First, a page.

If you’re a savvy service provider, you’re constantly looking for ways to increase and improve your service offerings, generate more revenue, and create a more productive business environment for your customer. So, you begin to look at new ways to utilize technology – virtualization, cloud storage, SaaS-based applications, mobile device access, advanced authentication methods, and more. Each one improving the security and efficiency of your customer’s environment.
But those new technologies-turned-services can’t exist in a bubble. Like their predecessors, they need to be protected as well. So, as you think about these new advancements, consider the following:
Advancements increase backup complexity
Let’s say you have a customer that is new to virtualization. So you virtualize a server or two (or 20, as the case may be). You now have a number of servers running on a single physical server. Next you need to think about how to protect that new environment. You’ve never had to backup images, worry about change-block tracking, think about snapshots, etc. Your entire way of backing up servers before (likely at an application level, and then again at a system level), needs to change completely.
Or, perhaps, let’s say you’re moving everyone to Exchange Online within Office 365, and your customer wants some redundancy beyond even what Microsoft offers. So, you put in place a solution that provides email availability on top of Office 365. Now, you’ve got to ensure that system is backed up as well (and, potentially, provide an archive of your email in Office 365 too!). My point here is that even though you may be looking to implement solutions that simplify and streamline your customer’s environment, you need to keep in mind that as you begin to take advantage of that shiny new tech, you’re going to also need to incorporate a new plan on how to protect it.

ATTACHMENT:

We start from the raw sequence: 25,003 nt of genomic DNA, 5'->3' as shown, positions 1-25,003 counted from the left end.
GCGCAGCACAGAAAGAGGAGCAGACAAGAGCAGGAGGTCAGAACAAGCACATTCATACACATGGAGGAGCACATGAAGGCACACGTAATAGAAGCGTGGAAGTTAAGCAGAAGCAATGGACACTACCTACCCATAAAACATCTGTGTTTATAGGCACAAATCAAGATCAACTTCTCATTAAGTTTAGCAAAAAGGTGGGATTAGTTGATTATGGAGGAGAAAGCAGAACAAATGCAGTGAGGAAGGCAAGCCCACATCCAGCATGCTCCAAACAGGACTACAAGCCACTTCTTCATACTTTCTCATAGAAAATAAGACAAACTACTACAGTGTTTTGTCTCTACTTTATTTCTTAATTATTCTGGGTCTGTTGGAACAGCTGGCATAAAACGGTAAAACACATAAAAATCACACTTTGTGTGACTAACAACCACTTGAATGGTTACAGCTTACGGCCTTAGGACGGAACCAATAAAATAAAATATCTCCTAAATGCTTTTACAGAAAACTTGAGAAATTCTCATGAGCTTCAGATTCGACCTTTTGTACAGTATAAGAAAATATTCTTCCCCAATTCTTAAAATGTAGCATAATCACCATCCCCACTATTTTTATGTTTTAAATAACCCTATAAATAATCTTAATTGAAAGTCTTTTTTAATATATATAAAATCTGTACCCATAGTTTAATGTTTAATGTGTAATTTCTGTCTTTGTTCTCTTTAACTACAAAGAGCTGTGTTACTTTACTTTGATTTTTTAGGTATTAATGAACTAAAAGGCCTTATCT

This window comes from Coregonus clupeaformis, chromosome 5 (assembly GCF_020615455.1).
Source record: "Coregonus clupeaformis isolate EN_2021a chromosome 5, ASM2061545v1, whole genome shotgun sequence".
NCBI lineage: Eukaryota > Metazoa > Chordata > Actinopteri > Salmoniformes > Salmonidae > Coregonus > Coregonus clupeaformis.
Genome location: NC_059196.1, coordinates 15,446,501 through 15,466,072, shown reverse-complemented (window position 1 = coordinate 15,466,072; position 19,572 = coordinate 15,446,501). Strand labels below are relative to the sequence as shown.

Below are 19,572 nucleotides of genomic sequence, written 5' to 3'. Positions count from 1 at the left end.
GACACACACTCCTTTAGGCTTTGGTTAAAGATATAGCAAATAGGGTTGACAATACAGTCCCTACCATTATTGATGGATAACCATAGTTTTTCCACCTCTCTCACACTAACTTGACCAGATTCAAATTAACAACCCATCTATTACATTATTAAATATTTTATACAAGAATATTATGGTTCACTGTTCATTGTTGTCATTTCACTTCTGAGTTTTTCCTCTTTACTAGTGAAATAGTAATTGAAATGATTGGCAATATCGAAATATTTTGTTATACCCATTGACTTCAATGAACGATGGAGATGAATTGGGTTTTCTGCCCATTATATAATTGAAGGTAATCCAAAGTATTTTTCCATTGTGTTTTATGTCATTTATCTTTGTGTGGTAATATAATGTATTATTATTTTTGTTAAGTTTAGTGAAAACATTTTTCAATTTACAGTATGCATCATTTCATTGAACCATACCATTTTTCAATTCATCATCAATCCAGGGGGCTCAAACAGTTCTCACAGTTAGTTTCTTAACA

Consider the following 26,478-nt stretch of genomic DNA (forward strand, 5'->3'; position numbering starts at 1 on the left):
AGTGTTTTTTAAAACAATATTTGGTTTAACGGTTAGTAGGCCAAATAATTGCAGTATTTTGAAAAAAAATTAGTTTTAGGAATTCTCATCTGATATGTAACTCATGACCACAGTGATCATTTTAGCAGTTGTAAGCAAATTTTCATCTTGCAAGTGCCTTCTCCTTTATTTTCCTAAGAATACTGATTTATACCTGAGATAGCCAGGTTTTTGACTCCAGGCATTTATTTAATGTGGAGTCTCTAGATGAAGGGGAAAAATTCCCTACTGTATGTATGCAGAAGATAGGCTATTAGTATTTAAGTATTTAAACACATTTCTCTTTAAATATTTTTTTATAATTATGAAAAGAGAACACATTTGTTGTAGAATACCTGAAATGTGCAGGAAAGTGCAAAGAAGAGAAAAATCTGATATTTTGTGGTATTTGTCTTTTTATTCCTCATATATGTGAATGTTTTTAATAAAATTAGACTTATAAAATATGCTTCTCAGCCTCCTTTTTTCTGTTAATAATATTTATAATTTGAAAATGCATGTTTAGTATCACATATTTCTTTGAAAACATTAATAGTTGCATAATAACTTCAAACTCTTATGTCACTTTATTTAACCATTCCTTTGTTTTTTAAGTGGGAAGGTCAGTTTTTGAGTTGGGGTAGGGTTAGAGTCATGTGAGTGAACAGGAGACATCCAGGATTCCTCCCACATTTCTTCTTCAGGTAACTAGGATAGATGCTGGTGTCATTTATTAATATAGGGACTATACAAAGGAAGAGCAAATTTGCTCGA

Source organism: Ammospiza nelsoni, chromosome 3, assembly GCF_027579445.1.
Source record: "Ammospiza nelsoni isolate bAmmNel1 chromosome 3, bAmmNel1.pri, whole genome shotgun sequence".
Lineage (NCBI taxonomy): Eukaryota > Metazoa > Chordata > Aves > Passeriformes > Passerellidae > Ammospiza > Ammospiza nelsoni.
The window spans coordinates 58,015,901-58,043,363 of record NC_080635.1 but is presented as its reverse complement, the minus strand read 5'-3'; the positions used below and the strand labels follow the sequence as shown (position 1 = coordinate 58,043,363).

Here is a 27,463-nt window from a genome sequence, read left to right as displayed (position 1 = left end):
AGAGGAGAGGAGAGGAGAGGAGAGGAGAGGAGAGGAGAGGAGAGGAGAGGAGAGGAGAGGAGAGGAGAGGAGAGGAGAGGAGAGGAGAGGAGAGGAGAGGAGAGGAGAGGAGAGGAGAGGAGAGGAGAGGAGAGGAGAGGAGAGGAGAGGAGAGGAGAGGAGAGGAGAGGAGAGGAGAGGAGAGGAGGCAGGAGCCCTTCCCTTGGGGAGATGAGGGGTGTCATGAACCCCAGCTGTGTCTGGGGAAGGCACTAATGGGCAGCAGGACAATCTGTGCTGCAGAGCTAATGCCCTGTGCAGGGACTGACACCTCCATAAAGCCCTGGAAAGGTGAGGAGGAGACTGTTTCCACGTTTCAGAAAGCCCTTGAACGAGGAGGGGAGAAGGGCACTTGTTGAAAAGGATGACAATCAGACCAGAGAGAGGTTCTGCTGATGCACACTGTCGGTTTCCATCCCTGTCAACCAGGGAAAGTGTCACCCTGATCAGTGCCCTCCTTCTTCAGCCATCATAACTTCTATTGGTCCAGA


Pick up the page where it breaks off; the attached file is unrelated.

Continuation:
Advancements increase recovery possibilities
I’ve always promoted the need to be thinking about the disaster first and then working back to backups. When making changes in your customer’s technology, you potentially broaden the scope of how you can recover. So, you should also be thinking about how that new tech can help your customer better survive a disaster. For example, sticking with the virtualization example, you now have the option of considering recovery in the cloud. You’ll need to incorporate a cloud provider that offers compute so you have an environment lying in wait, but you now have an additional method of recovery you didn’t have before.
Which brings me to my last point…
Complexity = additional backup revenue streams
From a service perspective, backups shouldn’t be a single offering to your customer. If you’ve done backup right, you have various levels of services and SLAs around the backup and recovery of data, applications, systems, client machines, virtual environments, etc. By looking to move your customer to a new technology, you have the opportunity to include as part of that offering bundled backup services. Don’t just offer virtualizing their servers, or moving their email to Office 365; come up with a comprehensive offering that includes backup and recovery.
Backup will always need to be a part of the strategy, so, as you plan on implementing new tech, bring backup and recover into the discussion early on, so that you not only can make the additional revenue, but so also so that your customer’s newest investment is protected.